Means Testing and Behavior Testing

When it comes to giving taxpayer aid to poor households, I think that people favor a combination of means testing and behavior testing. [UPDATE: between the time I wrote this and the time I posted it, Bryan Caplan expressed similar ideas.]

Means testing follows the principle that the more you can earn on your own, the less aid you get. Contrary to appearances, a basic income grant works that way, assuming that there is an income tax operating in parallel. See my explanation of the equivalence of a basic income grant with a negative income tax.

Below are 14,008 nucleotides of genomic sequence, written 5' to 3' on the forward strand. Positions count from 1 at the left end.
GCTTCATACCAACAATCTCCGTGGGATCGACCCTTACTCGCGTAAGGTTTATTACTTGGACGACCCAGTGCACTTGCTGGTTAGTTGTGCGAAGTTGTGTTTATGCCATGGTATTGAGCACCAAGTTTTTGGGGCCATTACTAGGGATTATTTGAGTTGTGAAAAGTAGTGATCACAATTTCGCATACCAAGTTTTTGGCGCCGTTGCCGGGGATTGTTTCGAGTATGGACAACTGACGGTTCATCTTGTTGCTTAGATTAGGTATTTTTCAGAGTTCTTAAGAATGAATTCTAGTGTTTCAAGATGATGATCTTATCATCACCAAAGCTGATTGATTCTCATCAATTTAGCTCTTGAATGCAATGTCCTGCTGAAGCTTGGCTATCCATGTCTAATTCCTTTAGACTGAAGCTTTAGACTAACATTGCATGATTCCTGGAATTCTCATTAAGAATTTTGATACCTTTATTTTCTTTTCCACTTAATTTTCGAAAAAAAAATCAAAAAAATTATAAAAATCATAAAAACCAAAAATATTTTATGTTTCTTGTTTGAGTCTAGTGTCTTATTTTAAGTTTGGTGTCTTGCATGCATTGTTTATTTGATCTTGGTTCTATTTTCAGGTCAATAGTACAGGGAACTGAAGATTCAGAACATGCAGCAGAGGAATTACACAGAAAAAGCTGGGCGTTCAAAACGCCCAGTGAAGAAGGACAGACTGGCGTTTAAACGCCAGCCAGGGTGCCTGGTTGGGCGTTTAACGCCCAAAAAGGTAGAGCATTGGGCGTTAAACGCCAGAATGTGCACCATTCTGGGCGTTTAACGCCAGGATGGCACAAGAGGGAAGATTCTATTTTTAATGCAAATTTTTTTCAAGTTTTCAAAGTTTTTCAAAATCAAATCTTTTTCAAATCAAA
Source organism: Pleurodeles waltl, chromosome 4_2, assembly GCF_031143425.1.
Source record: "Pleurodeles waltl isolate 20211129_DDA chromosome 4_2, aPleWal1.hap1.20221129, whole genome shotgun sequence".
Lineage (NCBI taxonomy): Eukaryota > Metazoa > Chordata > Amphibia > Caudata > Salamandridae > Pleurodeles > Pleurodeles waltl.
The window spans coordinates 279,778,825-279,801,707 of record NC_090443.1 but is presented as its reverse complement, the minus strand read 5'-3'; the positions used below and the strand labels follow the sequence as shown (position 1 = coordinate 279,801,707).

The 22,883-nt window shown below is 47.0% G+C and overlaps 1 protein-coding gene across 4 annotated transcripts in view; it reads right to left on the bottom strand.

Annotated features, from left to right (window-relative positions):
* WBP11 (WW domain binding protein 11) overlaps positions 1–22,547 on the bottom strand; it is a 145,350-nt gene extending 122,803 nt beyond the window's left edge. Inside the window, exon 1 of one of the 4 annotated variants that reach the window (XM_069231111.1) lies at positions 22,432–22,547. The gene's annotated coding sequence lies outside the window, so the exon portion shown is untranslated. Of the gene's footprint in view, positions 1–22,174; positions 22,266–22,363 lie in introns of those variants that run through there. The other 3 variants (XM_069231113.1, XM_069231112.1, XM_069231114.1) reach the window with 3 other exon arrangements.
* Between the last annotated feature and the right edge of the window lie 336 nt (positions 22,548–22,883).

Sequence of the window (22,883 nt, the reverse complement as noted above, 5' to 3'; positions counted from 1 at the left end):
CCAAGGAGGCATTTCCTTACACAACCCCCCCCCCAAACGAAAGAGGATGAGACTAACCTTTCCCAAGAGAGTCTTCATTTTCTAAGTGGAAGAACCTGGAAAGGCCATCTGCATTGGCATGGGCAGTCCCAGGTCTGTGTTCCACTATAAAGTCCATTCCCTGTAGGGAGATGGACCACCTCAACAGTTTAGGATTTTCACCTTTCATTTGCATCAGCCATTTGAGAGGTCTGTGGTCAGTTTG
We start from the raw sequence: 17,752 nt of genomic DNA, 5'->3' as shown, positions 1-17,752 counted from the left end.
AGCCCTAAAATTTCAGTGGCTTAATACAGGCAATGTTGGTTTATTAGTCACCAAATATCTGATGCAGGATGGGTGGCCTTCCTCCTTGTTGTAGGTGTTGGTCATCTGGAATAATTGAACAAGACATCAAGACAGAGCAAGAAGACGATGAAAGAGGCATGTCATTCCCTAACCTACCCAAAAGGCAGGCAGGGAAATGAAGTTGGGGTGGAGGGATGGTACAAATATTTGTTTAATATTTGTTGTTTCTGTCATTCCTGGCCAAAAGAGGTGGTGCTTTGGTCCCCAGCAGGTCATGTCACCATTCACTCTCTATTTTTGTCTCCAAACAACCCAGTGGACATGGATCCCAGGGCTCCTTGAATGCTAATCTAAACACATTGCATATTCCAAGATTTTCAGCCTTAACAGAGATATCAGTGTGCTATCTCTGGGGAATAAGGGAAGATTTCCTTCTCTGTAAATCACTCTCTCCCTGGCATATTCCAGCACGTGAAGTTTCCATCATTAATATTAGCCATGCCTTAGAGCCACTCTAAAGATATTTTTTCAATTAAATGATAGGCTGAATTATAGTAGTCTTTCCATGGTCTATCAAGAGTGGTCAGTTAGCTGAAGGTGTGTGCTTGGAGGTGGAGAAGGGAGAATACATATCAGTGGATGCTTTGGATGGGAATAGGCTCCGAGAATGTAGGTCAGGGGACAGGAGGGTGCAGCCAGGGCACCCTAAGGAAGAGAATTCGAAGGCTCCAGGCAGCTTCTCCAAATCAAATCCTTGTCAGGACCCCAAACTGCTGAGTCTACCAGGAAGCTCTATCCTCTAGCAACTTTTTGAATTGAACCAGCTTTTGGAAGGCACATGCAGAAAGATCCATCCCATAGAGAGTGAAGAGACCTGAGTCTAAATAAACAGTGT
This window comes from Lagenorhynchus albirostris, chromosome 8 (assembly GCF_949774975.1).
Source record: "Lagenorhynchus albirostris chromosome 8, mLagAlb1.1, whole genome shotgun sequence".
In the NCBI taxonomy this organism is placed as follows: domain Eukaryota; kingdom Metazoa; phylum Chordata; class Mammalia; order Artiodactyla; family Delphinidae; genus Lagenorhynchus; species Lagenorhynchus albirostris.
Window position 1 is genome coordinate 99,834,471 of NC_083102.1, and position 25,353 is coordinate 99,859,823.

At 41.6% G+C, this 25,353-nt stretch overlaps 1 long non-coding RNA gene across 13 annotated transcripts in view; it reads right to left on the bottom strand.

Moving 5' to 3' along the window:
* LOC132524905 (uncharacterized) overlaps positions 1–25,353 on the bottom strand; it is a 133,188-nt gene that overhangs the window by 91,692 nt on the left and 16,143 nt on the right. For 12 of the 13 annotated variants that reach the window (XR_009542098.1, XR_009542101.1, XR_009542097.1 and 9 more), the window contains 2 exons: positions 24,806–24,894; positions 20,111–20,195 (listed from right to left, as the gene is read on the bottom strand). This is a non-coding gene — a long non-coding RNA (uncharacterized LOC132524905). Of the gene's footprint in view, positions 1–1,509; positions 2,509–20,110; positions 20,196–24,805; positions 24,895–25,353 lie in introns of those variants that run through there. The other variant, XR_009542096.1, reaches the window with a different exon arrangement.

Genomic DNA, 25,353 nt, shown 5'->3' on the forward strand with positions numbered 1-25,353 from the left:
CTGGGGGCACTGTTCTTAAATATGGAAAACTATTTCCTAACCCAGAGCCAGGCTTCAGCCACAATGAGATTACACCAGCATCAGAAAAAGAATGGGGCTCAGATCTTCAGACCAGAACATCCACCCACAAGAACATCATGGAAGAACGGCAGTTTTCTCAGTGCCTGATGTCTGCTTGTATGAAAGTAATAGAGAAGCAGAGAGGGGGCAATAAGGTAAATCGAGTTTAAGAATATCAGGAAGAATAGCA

Behavior testing follows the principle that the more that your poverty is your fault, the less aid you get. Somebody who is mentally and/or physically handicapped deserves more aid than someone who is able-bodied and able-minded.

My view is that the Federal government has a comparative advantage at handing out means-tested aid, while local governments and charities have a comparative advantage at handing out behavior-tested aid. So I would like to see the Federal government provide a small basic income grant and have local governments and charities supply behavior-tested aid.

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3 Responses to Means Testing and Behavior Testing

  1. Lord says:

    The Feds have a massive advantage in raising the funds to do so though.

  2. Tom G says:

    Universal Basic Job — the gov’t can offer a voluntary National Service job to everybody, and try to learn what work they can do, as they accept such a job.

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